Once an alien species has become established and eradication is no longer an option, a particularly useful management tool is biological control by the introduction of exotic natural enemies from the pest's area of origin (e.g. Case Studies 13 and 14). This approach (so-called `classical' biological control) is particularly appropriate for the control of alien pests and has been carried out successfully for more than a century (Greathead and Greathead 1992; Julien and Griffiths 1998).
Gumwood (Commidendrum robustum (Asteraceae)), the endemic national tree of St Helena, once formed much of the extensive woodland that used to cover the higher regions of the island, but is now restricted to two stands comprising around 2000 trees. It is a typical example of the remarkable indigenous flora of St Helena.
In the 1990s, gumwood was in danger of extinction as a result of attack by an alien insect, the Orthezia scale, Orthezia insignis. The latter is a polyphagous species native to South and Central America, but now widespread throughout the tropics. It damages its hosts primarily through phloem feeding, although the growth of sooty mould on its honeydew also has the effect of reducing photosynthesis by restricting the amount of light reaching the leaves. The scale was accidentally introduced into St Helena in the 1970s or 1980s and large populations built up on hosts such as lantana before it spread to the relatively rare gumwood trees in 1991. Thereafter, an increasing number of gumwood trees were killed each year and by 1993 at least 400 had been lost. If the pest had been allowed to continue unchecked, it is probable that gumwood would have become extinct in its natural habitat.
However, the Government of St Helena sought the help of the International Institute of Biological Control (now CABI Bioscience) in conducting a biological control programme against the pest. A suitable predator was already known: between 1908 and 1959, the predatory coccinellid beetle, Hyperaspis pantherina, had been released against O. insignis in Hawaii, four African countries and Peru. Substantial control was reported in all cases.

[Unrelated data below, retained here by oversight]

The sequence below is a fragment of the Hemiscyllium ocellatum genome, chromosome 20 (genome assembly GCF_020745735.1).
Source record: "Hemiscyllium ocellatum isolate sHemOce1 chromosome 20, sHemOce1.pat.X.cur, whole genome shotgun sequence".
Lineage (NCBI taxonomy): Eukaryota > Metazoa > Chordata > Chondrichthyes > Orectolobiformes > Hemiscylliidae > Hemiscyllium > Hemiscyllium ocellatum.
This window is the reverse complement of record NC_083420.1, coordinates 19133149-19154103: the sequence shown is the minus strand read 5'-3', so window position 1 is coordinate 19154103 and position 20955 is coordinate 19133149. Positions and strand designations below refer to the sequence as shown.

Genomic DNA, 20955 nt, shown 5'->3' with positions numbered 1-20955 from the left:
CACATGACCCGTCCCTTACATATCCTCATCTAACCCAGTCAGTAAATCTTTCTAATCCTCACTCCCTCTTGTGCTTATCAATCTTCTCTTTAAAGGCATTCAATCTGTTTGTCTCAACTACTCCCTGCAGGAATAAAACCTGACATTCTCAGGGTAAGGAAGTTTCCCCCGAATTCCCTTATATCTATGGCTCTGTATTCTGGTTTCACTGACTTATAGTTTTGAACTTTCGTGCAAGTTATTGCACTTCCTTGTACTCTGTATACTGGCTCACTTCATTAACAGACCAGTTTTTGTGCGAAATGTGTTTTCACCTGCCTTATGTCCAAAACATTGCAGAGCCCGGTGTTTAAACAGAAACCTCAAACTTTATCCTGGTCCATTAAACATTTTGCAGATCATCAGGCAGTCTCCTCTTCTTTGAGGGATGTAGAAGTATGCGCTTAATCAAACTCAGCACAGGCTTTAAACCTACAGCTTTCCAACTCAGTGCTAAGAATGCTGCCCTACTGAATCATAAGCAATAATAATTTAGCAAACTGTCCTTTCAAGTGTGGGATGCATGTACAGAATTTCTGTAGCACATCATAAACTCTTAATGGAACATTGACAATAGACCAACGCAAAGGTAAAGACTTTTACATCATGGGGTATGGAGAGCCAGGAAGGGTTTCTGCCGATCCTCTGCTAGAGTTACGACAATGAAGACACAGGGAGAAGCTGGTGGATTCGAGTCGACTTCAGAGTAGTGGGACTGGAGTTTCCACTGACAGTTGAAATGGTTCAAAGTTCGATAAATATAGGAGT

A sample of H. pantherina was therefore obtained from Kenya and studied under quarantine in the UK. Reproduction of the beetle was found to be dependent on O. insignis, with H. pantherina normally laying its eggs directly onto adult host females. The first two larval instars of the beetle are typically passed inside the ovisac of the host, after which the whole body is generally consumed. An assessment of the St Helena fauna showed that although there were several exotic pest scales in addition to O. insignis, there did not appear to be any related indigenous species; it was therefore concluded that introduction of the predator would be safe (in terms of possible effects on non-target organisms), and would also be effective against the orthezia scale.
Hence in 1993, H. pantherina was imported, cultured and released in St Helena. It rapidly became established and did indeed control orthezia scale on gumwoods, saving the latter from extinction in its natural habitat. This is probably the first case of biological control being implemented against an insect in order to save a plant species from extinction.
Source: Booth et al. (1995); Fowler (1996)
The Eucalyptus weevil, Gonipterus gibberus Boisduval (= scutellatus Gyllenhal) (Curculionidae), is a native of Australia that was first found in Cape Town, South Africa, in 1916. It spread slowly within Cape Province until 1925, when it was found in Johannesburg, after which it spread very rapidly through the Transvaal and Orange Free State.
Both larvae and adults of this weevil feed on the leaves of Eucalyptus spp., causing severe defoliation that, if unchecked, leads to the death of susceptible varieties and severely damages others. The preferred host is Eucalyptus viminalis Labill, but E. punctata DC., E. globulus Labill. and E. maideni F. Muell. are also severely damaged. Consequently, planting of these species in South Africa was greatly curtailed from the late 1920s onwards.
In Australia, this weevil is of little importance as a pest of eucalypts since it is kept in check by various natural enemies; an entomologist sent there in 1926 to look for potential biological control agents sent back three parasitoids to South Africa: a mymarid egg parasitoid Anaphoidea nitens (Girault), a tachinid and an eulophid. The mymarid was cultured and released in late 1926 near Johannesburg. The first recoveries were made in this area in January 1927 and by then releases had been made in about 20 plantations throughout the infected area. Establishment and dispersal (probably wind assisted) was rapid and by 1931 all affected areas were colonized. By 1935, economic control had been achieved in all areas except the High Veld, where sporadic damage continued, particularly to E. viminalis. Since then, Gonipterus gibberus has been reduced to the status of a minor pest causing low-level chronic damage and occasional outbreaks, but its economic impact has been greatly reduced.